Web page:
Peter Brown workshop and lecture

The College of Engineering is excited to host a workshop (for College of Engineering faculty and staff; the workshop now is full) April 16 with Peter C. Brown, lead author of Make It Stick: The Science of Successful Learning. A public lecture, “Four big ideas about learning,” will follow at 3:30 p.m. in 1800 Engineering Hall. View a recording of the lecture here. Additionally, view a video of Brown’s noon workshop here.

Workshop details:

The workshop is full; registration is closed.

Do you get frustrated with your students forgetting what they learned a month, or even a week ago?

In this two-hour workshop you will find out how to apply state-of-the-art knowledge on the neurobiology of learning so that your students learn better and retain what they learned.

Lecture details:

Recent research into how people learn and remember shows that many of us go about learning in the wrong ways. It turns out that most commonly used strategies for learning are of low value, and the most effective strategies are counterintuitive. Brown will summarize four big ideas from the findings of cognitive science and describe strategies that instructors and students can apply to increase student learning and performance.

Additional details:

Make it Stick: the Science of Successful Learning (Belknap Press, 2014) made the Chronicle of Higher Education’s Top Ten Books on Teaching in 2014 list.

Peter C. Brown will join us in discussing examples of instruction in UW-Madison College of Engineering courses. He will provide feedback on how these examples align with evidence-confirmed methods that promote effective memory retention of learned material, and how they might be improved.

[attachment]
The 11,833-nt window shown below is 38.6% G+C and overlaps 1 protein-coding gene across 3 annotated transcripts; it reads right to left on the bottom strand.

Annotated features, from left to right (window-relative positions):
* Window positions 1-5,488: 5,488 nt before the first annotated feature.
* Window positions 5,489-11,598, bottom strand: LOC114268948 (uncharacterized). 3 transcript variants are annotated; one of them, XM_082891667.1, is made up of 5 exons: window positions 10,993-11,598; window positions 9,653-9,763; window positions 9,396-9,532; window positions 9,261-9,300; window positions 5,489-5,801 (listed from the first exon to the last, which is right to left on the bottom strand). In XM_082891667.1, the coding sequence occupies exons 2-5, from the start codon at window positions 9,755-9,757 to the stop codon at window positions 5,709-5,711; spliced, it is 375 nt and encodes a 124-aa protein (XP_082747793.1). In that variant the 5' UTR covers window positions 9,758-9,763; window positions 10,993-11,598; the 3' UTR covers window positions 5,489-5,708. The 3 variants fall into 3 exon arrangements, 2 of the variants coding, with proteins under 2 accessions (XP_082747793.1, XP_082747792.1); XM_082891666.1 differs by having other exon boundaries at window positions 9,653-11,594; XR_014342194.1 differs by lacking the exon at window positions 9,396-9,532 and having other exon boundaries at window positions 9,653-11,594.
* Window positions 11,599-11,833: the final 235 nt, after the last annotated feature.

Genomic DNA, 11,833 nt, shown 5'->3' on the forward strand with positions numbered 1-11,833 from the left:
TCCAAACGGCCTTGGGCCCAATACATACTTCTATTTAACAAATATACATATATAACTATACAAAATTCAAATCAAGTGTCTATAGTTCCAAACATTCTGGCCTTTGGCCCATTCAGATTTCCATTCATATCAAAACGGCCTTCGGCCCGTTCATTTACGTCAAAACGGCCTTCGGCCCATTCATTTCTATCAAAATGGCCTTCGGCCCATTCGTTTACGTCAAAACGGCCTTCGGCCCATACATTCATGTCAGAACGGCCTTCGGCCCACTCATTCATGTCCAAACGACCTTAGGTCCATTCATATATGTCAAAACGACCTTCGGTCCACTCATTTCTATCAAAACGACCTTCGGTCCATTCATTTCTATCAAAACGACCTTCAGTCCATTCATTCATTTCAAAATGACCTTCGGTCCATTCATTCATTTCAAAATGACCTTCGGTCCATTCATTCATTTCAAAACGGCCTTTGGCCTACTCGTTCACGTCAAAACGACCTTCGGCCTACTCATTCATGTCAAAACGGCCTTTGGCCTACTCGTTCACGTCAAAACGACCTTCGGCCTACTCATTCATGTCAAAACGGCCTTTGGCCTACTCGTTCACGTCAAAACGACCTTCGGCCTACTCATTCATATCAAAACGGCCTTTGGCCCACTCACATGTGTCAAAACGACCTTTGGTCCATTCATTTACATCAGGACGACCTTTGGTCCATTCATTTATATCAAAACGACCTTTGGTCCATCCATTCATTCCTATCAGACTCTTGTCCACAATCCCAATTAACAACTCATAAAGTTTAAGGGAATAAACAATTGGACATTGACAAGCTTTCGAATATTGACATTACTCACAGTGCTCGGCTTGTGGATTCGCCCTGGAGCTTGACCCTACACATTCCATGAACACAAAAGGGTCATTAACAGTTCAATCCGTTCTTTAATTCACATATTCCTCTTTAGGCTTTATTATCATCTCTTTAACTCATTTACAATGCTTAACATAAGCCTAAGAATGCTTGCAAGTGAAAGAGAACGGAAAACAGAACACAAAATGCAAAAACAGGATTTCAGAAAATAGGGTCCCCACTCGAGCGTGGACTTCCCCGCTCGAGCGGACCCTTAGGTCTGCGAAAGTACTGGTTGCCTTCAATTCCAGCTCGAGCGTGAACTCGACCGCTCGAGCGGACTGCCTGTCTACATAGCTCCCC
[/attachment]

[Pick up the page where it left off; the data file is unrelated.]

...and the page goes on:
Results from basic memory research reveal that typical student study activities may not be overly effective for learning and retention. Memory research favors, instead, study activities that promote challenging retrieval practice. For example, many common study habits and practice routines by students turn out to be counterproductive. Underlining and highlighting, rereading, cramming, and single-minded repetition of new skills create the illusion of mastery, but gains fade quickly. More complex and durable learning come from self-testing, introducing certain difficulties in practice, waiting to re-study new material until a little forgetting has set in, and interleaving the practice of one skill or topic with another.

Peter C. Brown is a best-selling writer and novelist living in St. Paul, Minnesota, retired from a career as a corporate management consultant. He is the lead author of Make it Stick, the Science of Successful Learning (Harvard University Press, 2014), which he wrote with two pre-eminent cognitive scientists at Washington University in St. Louis, Professors Henry L. Roediger and Mark A. McDaniel.